The one thing that we all have to do or need to have done by someone else, is laundry.  Doing your laundry can be damaging to the planet, but it does not have to be.  These guidelines will not only be more friendly to the planet but will also save you a couple of welcome rands and cents every month.

Why green your washing?

Soaps, detergents and softeners, once they have done their job, end up in our waterways, affecting our (already strained) fresh water sources. Phosphate additives are one of the main culprits in detergents.  Despite it being a substance that occurs naturally, when it is concentrated in water, it causes explosive algae growth which in turn blocks out sunlight and uses up all available oxygen in the water, killing fish- and plantlife that water needs to stay in balance.

Here are a few basic tips that will save a couple of rands and cents and be kind to the environment:

  • Get out the measuring cups
    Using too much soap will not get your clothes cleaner.  In fact it will leave a soapy residue in the fabric of your clothes making it look dull and it will cost you more.  Often measuring cups included with your detergent are impractical and difficult to read.  A set of baking measuring cups in the laundry will prevent you from using too much washing detergents.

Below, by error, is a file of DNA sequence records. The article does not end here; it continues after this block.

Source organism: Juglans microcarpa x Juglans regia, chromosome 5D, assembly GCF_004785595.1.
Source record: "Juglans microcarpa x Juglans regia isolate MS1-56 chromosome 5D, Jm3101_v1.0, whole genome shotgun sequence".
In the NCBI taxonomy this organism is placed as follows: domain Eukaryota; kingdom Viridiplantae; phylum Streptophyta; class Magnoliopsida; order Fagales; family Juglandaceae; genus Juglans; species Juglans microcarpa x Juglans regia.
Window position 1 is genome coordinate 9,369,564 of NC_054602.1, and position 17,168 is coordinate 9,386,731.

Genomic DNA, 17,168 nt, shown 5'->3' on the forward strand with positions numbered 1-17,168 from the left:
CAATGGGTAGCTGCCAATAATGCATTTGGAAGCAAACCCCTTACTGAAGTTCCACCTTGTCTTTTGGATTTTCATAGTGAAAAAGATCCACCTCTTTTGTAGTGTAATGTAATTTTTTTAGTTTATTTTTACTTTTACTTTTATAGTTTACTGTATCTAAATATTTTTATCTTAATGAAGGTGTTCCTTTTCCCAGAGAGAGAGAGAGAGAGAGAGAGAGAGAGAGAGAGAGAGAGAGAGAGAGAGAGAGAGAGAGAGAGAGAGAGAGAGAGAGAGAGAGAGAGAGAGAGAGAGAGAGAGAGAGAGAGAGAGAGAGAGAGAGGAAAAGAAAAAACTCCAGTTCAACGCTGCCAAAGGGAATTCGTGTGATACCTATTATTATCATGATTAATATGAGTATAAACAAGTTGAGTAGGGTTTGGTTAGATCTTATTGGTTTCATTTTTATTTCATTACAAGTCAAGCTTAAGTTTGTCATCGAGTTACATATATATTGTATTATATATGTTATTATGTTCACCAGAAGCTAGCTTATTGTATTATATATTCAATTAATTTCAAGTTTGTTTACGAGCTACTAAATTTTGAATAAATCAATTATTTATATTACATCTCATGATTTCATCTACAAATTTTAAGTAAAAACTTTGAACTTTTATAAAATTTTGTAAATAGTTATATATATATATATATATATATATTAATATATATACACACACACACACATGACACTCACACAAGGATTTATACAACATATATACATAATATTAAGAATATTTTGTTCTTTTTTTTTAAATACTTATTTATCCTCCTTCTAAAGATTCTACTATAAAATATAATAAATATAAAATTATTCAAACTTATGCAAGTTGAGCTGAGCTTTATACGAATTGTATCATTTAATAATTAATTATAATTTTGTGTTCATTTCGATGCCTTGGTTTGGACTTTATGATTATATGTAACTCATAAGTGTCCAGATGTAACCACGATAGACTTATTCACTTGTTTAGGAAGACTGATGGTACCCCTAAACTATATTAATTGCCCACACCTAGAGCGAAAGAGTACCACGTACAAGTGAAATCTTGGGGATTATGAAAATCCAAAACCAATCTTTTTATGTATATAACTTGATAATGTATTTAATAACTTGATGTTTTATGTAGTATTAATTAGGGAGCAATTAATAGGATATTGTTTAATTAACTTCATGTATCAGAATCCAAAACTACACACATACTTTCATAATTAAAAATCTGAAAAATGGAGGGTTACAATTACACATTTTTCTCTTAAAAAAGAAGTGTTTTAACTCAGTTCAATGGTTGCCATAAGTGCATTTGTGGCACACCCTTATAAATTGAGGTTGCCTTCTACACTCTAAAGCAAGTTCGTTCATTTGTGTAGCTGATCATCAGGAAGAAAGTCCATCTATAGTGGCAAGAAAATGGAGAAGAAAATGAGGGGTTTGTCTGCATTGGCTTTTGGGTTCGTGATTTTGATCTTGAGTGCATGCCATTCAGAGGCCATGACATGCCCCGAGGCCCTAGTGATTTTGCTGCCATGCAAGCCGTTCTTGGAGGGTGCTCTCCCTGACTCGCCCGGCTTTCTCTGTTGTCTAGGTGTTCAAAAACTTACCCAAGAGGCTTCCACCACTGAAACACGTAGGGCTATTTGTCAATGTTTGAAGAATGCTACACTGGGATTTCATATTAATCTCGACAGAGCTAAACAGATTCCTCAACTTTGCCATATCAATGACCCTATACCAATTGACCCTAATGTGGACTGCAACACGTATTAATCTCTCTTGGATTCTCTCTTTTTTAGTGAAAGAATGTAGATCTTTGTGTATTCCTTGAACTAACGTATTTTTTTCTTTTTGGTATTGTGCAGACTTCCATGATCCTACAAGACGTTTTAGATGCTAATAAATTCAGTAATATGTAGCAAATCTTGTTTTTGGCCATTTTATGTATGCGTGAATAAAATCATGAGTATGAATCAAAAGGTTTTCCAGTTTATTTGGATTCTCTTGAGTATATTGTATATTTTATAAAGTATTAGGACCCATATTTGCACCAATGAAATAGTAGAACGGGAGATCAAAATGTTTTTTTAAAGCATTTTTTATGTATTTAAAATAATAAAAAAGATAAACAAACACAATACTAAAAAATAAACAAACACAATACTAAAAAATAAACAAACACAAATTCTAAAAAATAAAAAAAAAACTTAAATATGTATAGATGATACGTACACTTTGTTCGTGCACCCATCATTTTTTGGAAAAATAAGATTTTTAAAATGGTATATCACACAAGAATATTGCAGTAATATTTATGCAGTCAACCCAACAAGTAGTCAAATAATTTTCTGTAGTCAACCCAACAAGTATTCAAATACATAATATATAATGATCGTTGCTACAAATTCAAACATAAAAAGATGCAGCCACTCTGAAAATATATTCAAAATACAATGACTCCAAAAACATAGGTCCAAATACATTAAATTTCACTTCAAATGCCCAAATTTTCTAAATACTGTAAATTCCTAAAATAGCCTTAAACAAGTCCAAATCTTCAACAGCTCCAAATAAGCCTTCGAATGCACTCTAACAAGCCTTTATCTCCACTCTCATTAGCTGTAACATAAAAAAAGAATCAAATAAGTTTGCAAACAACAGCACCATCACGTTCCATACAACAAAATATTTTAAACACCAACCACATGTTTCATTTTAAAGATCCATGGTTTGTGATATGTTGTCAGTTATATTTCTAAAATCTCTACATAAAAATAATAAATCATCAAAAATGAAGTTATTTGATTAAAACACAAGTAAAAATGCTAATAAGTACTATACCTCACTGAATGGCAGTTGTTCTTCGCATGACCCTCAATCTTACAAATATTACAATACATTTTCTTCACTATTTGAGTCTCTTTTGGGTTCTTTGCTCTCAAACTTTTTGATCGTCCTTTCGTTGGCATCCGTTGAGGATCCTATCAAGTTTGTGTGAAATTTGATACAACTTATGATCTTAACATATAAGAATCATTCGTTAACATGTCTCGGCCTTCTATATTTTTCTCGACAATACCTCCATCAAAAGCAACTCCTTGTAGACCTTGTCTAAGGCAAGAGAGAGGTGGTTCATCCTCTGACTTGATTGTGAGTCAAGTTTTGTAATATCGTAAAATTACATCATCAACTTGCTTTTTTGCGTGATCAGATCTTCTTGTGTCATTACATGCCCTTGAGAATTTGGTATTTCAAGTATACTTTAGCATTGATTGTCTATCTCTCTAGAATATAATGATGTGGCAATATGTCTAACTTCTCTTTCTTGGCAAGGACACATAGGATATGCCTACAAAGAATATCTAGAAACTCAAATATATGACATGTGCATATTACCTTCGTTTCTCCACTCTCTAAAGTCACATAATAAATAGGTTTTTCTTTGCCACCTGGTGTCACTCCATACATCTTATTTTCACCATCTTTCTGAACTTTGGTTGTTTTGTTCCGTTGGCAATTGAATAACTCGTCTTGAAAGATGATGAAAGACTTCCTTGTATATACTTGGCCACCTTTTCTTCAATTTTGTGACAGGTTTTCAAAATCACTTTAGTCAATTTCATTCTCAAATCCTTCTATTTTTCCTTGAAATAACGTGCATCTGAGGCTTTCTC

• More wash for less soap
    Adding half a cup of bicarbonate of soda to your wash water helps to balance the pH of the water and will help your detergent do a better job.  It is especially helpfull if you have clothes with oil- or fat based stains.  For very soiled clothes, use washing soda or borax (toxic).
  • Go Cold
    According to research up to 90% of the energy required to wash a load of washing in a top loader is used to heat the water. If clothes are not that dirty, a cold cycle might be just as effective in getting the job done.
  • Pre-treat to prevent re-wash
    Pre-treating stains can prevent having to re-wash items, saving on your water- and electricity bill. 
  • Get it softer naturally
    Regular distilled white vinegar is a natural fabric softener and extremely cheap.  Add half a cup to your rinse cycle for naturally softer clothes.
  • Get on-(the)-line
    Line drying is back! From celebrities to ordinary folks are turning back to this traditional form of drying clothes. The advantages of this ultimate green drying technique are multiple, including:

    • Saving electricity and reducing carbon emissions;
    • Giving your washing that fresh, outdoor smell – without having to buy expensive chemicals that claim to do the same;
    • Getting outside and enjoying fresh air;
    • Longer lasting clothes and linens through elimination of drier wear and tear;
    • Note: Clothes that were dried on a line can leave you with crisp and sometimes stiff washing.  If you don’t like the feeling of it, simply add your washing, once dried outside, to the drier for a couple of minutes with 2-3 clean tennis balls to soften it before you fold and pack away.